ABLUTION, cleansing by water
In pre-Christian times, ablution was a common practice. Pharaoh’s daughter was washing in the river when she saw Moses in the basket among the reeds (Ex. 2). Ablution was also part of ritual purification in Jewish religious ceremonials. Washing of the hands and feet was prescribed by the Mosaic law on entering the sanctuary and when approaching the altar. Likewise, the seventy-two elders of the Septuagint had to wash their hands and purify themselves every morning before starting their work on the Bible.
In the Coptic church, ablution is an integral part of the eucharistic rite. The celebrating priest performs the service with clean hands and in clean clothes. Just as it is important to approach the Body and Blood of Christ with a heart cleansed and purified by penitence and a mind stripped of all worldly considerations, it is equally necessary to be physically and externally clean. The emphasis on washing the hands before communion arose from the fact that in the early centuries of Christianity a communicant had to spread his right hand over the left hand in the form of a cross, and the priest would place the Body in the middle of the palm.
The ewer and basin (see Liturgical Instruments) are kept in the northern corner of the altar, that is, to the right side, and the officiating priest has to wash his hands twice during the celebration of the liturgy.
The first is after the prayer of the Psalms, and before the prayer of the preparation of the altar. A deacon pours some water three times onto the priest’s hands, who recites, at the first pouring, Psalm 51:7, “Purge me with hyssop, and I shall be clean; wash me, and I shall be whiter than snow”; at the second pouring, Psalm 51:8, “Fill me with joy and gladness; let the bones which thou hast broken rejoice”; and at the third pouring, Psalm 26:6, “I wash my hands in innocence, and go about thy altar, O Lord, singing aloud a song of thanksgiving.” Then he wipes his hands with a clean towel.
The second occurs while the congregation recites the Creed in the same manner as the first. The priest washes his hands as a prelude to handling the Sacraments with his own hands. Then he faces the congregation and shakes the water gently off his hands as a gesture of admonition to those members of the congregation who are thinking of partaking of Holy Communion unworthily, and also acquitting himself personally from the responsibility for any unworthiness. It is as if the priest reminds them of the words of Saint Paul, “Whoever, therefore, eats the bread or drinks the cup of the Lord in an unworthy manner will be guilty of profaning the body and blood of the Lord” (1 Cor. 11:27). He then wipes his hands in a clean cloth.
If the patriarch is celebrating the liturgy, he is given precedence in washing his hands first, and is followed by the clergy according to rank.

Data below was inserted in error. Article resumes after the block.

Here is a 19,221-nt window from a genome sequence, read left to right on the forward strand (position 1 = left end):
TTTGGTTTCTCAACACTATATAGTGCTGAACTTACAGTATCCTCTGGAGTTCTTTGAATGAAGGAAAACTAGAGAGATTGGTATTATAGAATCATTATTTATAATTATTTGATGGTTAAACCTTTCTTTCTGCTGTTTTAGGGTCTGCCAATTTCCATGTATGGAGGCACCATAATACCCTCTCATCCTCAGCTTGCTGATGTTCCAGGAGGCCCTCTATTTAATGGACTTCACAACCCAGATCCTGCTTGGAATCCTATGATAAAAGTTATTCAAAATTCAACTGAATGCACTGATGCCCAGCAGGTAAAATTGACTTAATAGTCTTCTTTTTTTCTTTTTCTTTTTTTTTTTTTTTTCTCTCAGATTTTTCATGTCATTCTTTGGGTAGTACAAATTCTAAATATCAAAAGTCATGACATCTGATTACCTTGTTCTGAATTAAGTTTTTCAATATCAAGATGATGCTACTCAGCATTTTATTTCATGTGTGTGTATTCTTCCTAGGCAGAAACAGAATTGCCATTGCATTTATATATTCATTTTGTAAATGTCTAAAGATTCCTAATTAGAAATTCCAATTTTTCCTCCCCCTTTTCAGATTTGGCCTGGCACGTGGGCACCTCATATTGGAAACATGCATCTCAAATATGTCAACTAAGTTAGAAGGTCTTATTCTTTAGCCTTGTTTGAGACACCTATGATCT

When he has finished administering Holy Communion, the priest washes all the vessels—the chalice, paten, asterisk, and spoon—and drinks the water. He washes the patena a second and a third time and gives the deacons to drink. Then he washes his hands in the paten and drinks the water. If a second priest has assisted in the liturgy, he too washes his hands in the paten and drinks the water. A deacon then wipes the vessels and wraps them in the veils and mats, to be ready for use in the following liturgy.
Unlike other churches that use wine in ablution, only water is used in the Coptic church. The above procedure of ablution is similar to that followed in the Syrian Antioch liturgy and the Armenian liturgy. CYRIL OF JERUSALEM writes, “Ye saw the deacon who gave to the priest and to the elders surrounding the altar of God, water to wash their hands. . . . The washing of hands is a symbol of guiltlessness of sins” (Catechetical Lectures 8.11, 1838). It is a practice underlined by Saint JOHN CHRYSOSTOM, who says “Tell me, wouldst thou choose to draw near to the sacrifice with unwashed hands? I think not, but thou wouldst rather not draw near at all than with filthy hands. Wouldst thou, then, while thus careful in the little matter, draw near having a filthy soul?” (Homily 3 in Epistolam ad Ephesios 1.20-23). Likewise, Caesarius of Arles (470-542) says in one of his sermons, “If we are ashamed and afraid to touch the Eucharist with filthy hands, much more ought we to be afraid to receive the same Eucharist in a polluted soul” (Sermon 292.6, in PL 39, col. 2300).
- Caesarius of Arles. Sermon 292. In PL 39, cols. 2297-2301. Paris, 1841.
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- Yuhanna Salamah. Kitab al-La‘ali‘ al-Nafisah fi Sharh Tuqus wa- Mu‘taqadat al-Kanisah, 2 vols. Cairo, 1909.